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September, 2018
Volume 44, Number 3
  
5 March 2013
Greg Kandra




The stovepipe that carries the smoke from burning conclave ballots and documents is seen in the Sistine Chapel after it was made ready for the 2005 conclave. Both Blessed John Paul II and Pope Benedict XVI have remarked on the inspiration of Michelangelo’s frescos during the deliberations and rituals of the conclave. Reports indicate that the Sistine Chapel will be closed to the public after Tuesday, to prepare for the conclave. (photo: CNS)

Amid building anticipation for the beginning of the conclave, those cardinals who participated in the 2005 conclave recount their experiences. CNS reports:

Less than half of the 117 cardinals eligible to vote for a successor to Pope Benedict XVI were in the 2005 conclave that elected him.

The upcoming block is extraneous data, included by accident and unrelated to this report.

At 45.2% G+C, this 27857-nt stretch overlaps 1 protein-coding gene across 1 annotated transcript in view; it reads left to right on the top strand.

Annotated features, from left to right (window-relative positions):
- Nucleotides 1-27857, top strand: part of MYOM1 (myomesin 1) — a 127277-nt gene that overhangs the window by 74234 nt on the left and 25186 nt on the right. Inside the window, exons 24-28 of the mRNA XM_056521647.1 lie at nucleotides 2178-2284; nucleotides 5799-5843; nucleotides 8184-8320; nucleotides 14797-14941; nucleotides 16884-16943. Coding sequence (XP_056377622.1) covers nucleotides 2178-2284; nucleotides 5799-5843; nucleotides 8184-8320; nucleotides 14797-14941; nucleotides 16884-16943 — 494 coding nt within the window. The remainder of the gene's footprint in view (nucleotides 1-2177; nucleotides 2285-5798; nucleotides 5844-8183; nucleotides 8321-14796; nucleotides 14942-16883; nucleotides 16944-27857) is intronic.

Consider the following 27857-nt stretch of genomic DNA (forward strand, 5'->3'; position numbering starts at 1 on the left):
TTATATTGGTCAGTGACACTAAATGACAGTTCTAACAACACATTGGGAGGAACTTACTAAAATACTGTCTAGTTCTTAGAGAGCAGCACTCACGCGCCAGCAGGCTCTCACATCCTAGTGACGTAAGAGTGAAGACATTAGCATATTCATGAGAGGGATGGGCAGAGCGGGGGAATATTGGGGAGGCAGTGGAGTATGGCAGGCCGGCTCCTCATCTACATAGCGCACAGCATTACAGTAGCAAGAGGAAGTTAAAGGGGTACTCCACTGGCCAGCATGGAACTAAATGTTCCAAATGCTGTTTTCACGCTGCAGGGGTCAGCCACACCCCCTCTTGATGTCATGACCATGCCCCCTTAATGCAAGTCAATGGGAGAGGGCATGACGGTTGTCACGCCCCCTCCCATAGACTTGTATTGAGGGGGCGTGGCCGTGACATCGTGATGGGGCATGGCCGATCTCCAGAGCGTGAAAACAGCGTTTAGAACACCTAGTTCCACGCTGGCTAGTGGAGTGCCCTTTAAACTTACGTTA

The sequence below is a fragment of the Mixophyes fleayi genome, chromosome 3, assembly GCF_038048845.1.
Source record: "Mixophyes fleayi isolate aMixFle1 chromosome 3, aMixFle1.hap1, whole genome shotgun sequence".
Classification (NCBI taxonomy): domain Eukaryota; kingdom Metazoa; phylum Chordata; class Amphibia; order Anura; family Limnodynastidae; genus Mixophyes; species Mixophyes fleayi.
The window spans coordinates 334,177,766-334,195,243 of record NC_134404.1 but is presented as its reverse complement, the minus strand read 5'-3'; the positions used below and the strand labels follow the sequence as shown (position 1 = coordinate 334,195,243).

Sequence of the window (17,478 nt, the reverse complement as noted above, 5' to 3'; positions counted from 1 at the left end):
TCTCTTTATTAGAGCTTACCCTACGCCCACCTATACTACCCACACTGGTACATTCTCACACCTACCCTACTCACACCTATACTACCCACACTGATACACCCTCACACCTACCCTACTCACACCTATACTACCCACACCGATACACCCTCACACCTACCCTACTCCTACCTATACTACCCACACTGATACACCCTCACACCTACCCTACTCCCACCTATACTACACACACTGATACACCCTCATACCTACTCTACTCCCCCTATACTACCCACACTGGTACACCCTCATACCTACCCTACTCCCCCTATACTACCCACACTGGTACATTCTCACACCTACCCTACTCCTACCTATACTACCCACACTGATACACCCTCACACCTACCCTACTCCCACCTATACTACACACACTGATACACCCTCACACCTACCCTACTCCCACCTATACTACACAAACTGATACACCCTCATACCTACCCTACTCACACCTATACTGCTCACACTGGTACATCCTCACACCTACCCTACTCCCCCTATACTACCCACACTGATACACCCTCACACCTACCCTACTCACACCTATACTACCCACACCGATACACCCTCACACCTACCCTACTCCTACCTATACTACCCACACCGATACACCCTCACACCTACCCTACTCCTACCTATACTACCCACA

Two of those that were — Honduran Cardinal Oscar Rodriguez Maradiaga of Tegucigalpa and South African Cardinal Wilfrid Napier — described the scene as being one of deep prayer and trembling.

Cardinal Rodriguez Maradiaga told Catholic News Service that, during the conclave, the cardinals spend most of their time in the Sistine Chapel, even though they cast ballots only four times a day.

The time in the chapel includes prayer, writing names on ballots and counting them. But when casting each vote, each cardinal must stand and publicly swear, in Latin, that he is voting according to his conscience. With 115 cardinal-electors expected, that will take time.

“In front of the crucifix and in front of the ’Final Judgment’ painting, we say, ’I call Jesus as a witness, and he will judge me that I have elected according to my conscience,’ so you can imagine … why it takes so long. And in the meantime, when everybody is casting their votes, we are praying, so it is like a big cenacle of prayer.”

“This is beautiful,” Cardinal Rodriguez Maradiaga said. “This is the most loving experience, how an election should be. I wish all the elections in the world could be like that: in an atmosphere of prayer.” …

U.S. Cardinal J. Francis Stafford, who celebrated his 80th birthday last July and is ineligible to enter this conclave, told CNS, “The conclave is basically an extended liturgy,” with prayer punctuating every moment of the day, including the voting.

Read the rest here.



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